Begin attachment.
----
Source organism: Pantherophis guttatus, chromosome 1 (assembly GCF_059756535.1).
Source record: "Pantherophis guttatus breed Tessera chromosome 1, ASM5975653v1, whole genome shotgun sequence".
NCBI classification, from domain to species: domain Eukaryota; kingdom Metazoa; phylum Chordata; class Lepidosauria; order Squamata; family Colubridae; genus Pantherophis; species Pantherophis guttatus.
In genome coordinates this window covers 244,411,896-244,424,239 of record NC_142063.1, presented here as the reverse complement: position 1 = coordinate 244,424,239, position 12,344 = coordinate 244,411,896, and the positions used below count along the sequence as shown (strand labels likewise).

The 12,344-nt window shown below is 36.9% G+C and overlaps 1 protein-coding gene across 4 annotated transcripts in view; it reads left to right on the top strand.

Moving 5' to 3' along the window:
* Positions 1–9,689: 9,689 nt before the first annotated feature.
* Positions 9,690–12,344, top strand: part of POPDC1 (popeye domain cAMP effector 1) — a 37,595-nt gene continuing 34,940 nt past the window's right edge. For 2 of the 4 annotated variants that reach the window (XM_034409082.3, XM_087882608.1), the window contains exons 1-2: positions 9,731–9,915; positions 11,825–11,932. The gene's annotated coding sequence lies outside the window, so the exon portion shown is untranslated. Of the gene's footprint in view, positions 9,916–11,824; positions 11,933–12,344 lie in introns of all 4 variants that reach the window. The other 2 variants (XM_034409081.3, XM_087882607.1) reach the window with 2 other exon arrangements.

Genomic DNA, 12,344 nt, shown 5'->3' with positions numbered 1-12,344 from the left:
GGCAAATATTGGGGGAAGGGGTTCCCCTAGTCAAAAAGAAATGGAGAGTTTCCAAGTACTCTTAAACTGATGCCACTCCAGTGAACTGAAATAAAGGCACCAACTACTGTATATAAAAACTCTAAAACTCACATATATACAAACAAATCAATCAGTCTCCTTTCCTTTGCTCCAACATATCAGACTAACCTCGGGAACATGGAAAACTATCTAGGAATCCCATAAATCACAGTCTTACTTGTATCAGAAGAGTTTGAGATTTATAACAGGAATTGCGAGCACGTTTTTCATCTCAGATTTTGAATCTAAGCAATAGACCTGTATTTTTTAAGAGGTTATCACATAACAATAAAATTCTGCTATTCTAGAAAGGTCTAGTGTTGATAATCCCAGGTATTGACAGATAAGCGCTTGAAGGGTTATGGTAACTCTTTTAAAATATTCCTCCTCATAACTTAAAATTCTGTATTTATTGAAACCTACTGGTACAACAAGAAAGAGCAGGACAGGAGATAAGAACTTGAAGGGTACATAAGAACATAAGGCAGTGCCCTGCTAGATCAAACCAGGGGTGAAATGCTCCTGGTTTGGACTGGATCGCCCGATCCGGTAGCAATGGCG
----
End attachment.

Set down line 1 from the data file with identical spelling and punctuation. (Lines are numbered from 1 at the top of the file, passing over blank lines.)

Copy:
Source organism: Pantherophis guttatus, chromosome 1 (assembly GCF_059756535.1).